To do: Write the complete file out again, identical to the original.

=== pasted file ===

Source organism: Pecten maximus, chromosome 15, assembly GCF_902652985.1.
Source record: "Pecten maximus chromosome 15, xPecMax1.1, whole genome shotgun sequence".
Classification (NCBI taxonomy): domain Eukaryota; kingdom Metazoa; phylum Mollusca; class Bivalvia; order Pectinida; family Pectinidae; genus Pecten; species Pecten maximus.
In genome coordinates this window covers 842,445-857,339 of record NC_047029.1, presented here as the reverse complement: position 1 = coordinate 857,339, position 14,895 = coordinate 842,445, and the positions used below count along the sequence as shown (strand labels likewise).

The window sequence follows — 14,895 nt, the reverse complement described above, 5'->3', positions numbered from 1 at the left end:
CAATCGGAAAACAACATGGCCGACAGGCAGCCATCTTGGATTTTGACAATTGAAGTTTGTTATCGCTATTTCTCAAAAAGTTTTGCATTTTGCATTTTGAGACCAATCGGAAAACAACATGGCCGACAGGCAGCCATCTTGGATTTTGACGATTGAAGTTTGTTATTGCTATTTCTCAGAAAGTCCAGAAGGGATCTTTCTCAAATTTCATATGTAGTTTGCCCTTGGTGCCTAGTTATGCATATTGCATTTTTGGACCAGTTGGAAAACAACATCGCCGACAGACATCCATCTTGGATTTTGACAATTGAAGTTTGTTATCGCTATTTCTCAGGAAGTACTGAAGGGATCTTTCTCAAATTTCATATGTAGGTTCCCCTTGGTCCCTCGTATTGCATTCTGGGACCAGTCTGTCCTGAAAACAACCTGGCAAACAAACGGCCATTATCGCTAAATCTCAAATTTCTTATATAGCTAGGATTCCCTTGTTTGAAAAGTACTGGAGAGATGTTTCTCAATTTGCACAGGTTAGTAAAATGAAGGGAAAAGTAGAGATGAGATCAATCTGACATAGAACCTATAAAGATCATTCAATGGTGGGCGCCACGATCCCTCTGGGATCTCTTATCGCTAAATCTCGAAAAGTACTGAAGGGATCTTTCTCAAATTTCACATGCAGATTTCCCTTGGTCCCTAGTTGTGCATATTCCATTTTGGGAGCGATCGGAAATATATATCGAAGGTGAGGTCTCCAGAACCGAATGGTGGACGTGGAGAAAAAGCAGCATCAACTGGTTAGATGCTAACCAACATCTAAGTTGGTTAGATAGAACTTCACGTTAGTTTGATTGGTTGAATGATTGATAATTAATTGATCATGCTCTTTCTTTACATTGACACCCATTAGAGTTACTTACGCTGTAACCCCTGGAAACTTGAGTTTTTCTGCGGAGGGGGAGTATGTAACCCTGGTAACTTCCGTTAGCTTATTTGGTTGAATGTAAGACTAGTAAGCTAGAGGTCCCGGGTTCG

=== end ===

Source organism: Pecten maximus, chromosome 15, assembly GCF_902652985.1.
Source record: "Pecten maximus chromosome 15, xPecMax1.1, whole genome shotgun sequence".
Classification (NCBI taxonomy): domain Eukaryota; kingdom Metazoa; phylum Mollusca; class Bivalvia; order Pectinida; family Pectinidae; genus Pecten; species Pecten maximus.
In genome coordinates this window covers 842,445-857,339 of record NC_047029.1, presented here as the reverse complement: position 1 = coordinate 857,339, position 14,895 = coordinate 842,445, and the positions used below count along the sequence as shown (strand labels likewise).

The window sequence follows — 14,895 nt, the reverse complement described above, 5'->3', positions numbered from 1 at the left end:
CAATCGGAAAACAACATGGCCGACAGGCAGCCATCTTGGATTTTGACAATTGAAGTTTGTTATCGCTATTTCTCAAAAAGTTTTGCATTTTGCATTTTGAGACCAATCGGAAAACAACATGGCCGACAGGCAGCCATCTTGGATTTTGACGATTGAAGTTTGTTATTGCTATTTCTCAGAAAGTCCAGAAGGGATCTTTCTCAAATTTCATATGTAGTTTGCCCTTGGTGCCTAGTTATGCATATTGCATTTTTGGACCAGTTGGAAAACAACATCGCCGACAGACATCCATCTTGGATTTTGACAATTGAAGTTTGTTATCGCTATTTCTCAGGAAGTACTGAAGGGATCTTTCTCAAATTTCATATGTAGGTTCCCCTTGGTCCCTCGTATTGCATTCTGGGACCAGTCTGTCCTGAAAACAACCTGGCAAACAAACGGCCATTATCGCTAAATCTCAAATTTCTTATATAGCTAGGATTCCCTTGTTTGAAAAGTACTGGAGAGATGTTTCTCAATTTGCACAGGTTAGTAAAATGAAGGGAAAAGTAGAGATGAGATCAATCTGACATAGAACCTATAAAGATCATTCAATGGTGGGCGCCACGATCCCTCTGGGATCTCTTATCGCTAAATCTCGAAAAGTACTGAAGGGATCTTTCTCAAATTTCACATGCAGATTTCCCTTGGTCCCTAGTTGTGCATATTCCATTTTGGGAGCGATCGGAAATATATATCGAAGGTGAGGTCTCCAGAACCGAATGGTGGACGTGGAGAAAAAGCAGCATCAACTGGTTAGATGCTAACCAACATCTAAGTTGGTTAGATAGAACTTCACGTTAGTTTGATTGGTTGAATGATTGATAATTAATTGATCATGCTCTTTCTTTACATTGACACCCATTAGAGTTACTTACGCTGTAACCCCTGGAAACTTGAGTTTTTCTGCGGAGGGGGAGTATGTAACCCTGGTAACTTCCGTTAGCTTATTTGGTTGAATGTAAGACTAGTAAGCTAGAGGTCCCGGGTTCG